In Fallon v. Mercy Catholic Medical Center of Southeastern Pennsylvanie, No. 16-3573 (3d Cir. Dec. 14, 2017), the U.S. Court of Appeals for the Third Circuit upheld a lower court’s dismissal of plaintiff’s claim for religious discrimination under Title VII of the Civil Rights Act of 1964.
Specifically, plaintiff hospital worker was terminated after he refused to comply with his employer’s requirement that he receive a flu vaccination. The sole issue before the court was whether plaintiff’s opposition to vaccination is a religious belief under Title VII. The court held that it was not.
Title VII provides that ““[t]he term ‘religion’ includes all aspects of religious observance and practice, as well as belief, unless an employer demonstrates that he is unable to reasonably accommodate to an employee’s or prospective employee’s religious observance or practice without undue hardship on the conduct of the employer’s business.” 42 U.S.C. § 2000e(j).
The court adopted the definition of “religion” set forth in its decision in Africa v. Commonwealth of Pennsylvania, 662 F.2d 1025 (1981):
First, a religion addresses fundamental and ultimate questions having to do with deep and imponderable matters. Second, a religion is comprehensive in nature; it consists of a belief system as opposed to an isolated teaching. Third, a religion often can be recognized by the
presence of certain formal and external signs.
Here, plaintiff attempted to characterize his anti-vaccination stance as religious by quoting language attributable to the founder of Buddhism, and arguing that “one should not harm their [sic] own body” and asserts that the “flu vaccine may do more harm than good.” He concluded “that if he yielded to coercion and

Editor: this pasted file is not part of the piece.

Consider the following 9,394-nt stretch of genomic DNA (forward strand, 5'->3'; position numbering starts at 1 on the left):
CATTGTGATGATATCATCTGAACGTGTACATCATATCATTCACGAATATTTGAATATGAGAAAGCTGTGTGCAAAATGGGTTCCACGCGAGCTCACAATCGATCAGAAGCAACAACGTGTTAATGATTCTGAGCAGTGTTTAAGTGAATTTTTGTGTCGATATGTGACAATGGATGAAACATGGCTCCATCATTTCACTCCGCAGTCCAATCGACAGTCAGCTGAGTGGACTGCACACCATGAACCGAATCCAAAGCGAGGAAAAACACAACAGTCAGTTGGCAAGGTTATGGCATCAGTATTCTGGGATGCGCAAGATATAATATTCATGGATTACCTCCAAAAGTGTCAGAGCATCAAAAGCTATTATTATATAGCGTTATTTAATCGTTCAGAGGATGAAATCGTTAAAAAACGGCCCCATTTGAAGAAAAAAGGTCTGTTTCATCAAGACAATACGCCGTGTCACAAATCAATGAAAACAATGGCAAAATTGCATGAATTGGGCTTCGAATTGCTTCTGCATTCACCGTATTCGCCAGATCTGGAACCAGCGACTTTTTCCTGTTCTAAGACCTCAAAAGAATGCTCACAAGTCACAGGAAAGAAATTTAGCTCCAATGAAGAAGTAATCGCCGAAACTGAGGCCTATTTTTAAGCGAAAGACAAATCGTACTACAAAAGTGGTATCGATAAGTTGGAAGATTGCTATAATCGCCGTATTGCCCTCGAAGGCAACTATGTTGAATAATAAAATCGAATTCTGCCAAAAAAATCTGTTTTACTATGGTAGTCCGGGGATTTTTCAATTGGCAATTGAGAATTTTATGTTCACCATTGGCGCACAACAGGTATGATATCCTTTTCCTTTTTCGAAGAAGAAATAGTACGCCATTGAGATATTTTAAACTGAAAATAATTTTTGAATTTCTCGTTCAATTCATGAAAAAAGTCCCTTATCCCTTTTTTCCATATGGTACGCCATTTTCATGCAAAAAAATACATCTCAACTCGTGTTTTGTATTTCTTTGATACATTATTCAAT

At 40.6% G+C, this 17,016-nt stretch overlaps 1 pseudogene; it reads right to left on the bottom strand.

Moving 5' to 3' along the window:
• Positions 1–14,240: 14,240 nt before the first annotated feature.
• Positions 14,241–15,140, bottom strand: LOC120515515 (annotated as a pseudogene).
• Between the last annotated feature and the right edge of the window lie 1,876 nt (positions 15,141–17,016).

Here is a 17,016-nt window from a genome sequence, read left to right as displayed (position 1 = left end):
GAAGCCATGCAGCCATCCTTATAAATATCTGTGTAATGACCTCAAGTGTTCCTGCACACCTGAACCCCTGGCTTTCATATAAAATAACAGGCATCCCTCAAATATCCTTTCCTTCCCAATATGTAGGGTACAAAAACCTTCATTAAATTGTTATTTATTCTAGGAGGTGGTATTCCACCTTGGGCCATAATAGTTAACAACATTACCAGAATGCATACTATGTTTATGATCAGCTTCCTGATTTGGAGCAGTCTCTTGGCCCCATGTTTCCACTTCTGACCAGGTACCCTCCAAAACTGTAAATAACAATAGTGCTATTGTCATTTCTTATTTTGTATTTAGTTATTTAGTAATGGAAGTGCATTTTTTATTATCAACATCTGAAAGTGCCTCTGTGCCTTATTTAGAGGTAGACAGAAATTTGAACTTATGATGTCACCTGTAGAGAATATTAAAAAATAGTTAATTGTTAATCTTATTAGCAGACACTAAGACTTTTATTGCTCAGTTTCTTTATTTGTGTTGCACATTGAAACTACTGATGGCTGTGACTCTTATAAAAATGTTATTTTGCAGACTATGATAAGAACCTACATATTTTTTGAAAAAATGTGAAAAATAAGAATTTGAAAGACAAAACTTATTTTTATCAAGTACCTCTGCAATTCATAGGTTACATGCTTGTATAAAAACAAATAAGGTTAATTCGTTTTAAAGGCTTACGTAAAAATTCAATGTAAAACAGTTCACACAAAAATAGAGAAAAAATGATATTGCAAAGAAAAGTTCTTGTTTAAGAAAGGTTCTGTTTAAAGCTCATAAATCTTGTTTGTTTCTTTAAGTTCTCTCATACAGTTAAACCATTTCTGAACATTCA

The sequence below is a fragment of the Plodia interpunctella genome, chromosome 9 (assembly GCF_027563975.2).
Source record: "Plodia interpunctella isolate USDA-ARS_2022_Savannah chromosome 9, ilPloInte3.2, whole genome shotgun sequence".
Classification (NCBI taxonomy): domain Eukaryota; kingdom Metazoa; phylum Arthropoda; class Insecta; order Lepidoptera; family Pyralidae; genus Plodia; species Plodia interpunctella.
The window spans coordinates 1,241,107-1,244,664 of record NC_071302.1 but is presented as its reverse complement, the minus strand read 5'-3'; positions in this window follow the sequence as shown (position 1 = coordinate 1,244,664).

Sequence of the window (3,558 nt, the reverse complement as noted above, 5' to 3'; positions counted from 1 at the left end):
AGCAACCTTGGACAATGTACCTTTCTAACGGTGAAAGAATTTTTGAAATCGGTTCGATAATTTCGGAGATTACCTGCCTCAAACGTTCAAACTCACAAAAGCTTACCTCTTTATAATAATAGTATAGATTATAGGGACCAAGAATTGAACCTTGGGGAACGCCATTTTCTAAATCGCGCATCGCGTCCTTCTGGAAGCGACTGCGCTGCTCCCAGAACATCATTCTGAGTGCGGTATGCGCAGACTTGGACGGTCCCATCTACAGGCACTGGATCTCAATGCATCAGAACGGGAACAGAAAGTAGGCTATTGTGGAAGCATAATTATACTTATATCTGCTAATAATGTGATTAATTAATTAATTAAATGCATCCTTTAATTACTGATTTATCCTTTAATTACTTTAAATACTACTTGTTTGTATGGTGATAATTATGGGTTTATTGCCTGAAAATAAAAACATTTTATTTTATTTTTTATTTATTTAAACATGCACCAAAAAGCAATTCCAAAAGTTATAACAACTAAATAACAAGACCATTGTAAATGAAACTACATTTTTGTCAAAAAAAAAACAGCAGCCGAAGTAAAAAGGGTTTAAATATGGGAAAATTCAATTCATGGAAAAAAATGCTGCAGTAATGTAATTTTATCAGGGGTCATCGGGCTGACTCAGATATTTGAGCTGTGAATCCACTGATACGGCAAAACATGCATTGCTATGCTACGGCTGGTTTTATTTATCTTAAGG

consented to the hospital mandatory policy, he would violate his conscience as to what is right and what is wrong” and therefore he “must follow his conscience and refuse the influenza vaccine.”
Applying the law, the court held that none of the Africa factors were satisfied:
It does not appear that these beliefs address fundamental and ultimate questions having to do with deep and imponderable matters, nor are they comprehensive in nature. Generally, he simply worries about the health effects of the flu vaccine, disbelieves the scientifically accepted view that it is harmless to most people, and wishes to avoid this vaccine. In particular, the basis of his refusal of the flu vaccine—his concern that the flu vaccine may do more harm than good—is a medical belief, not a religious one. He then applies one general moral commandment (which might be paraphrased as, “Do not harm your own body”) to come to the conclusion that the flu vaccine is morally wrong. This one moral commandment is an “isolated moral teaching”; by itself, it is not a comprehensive system of beliefs about fundamental or ultimate matters. 23 Thus, we do not believe that either of the first two factors in Africa is met here. Fallon fares no better under the third factor. Fallon’s views are not manifested in formal and external signs, such as “formal services, ceremonial functions, the existence of clergy, structure and organization, efforts at propagation, observation of holidays and other similar manifestations associated with the traditional religions.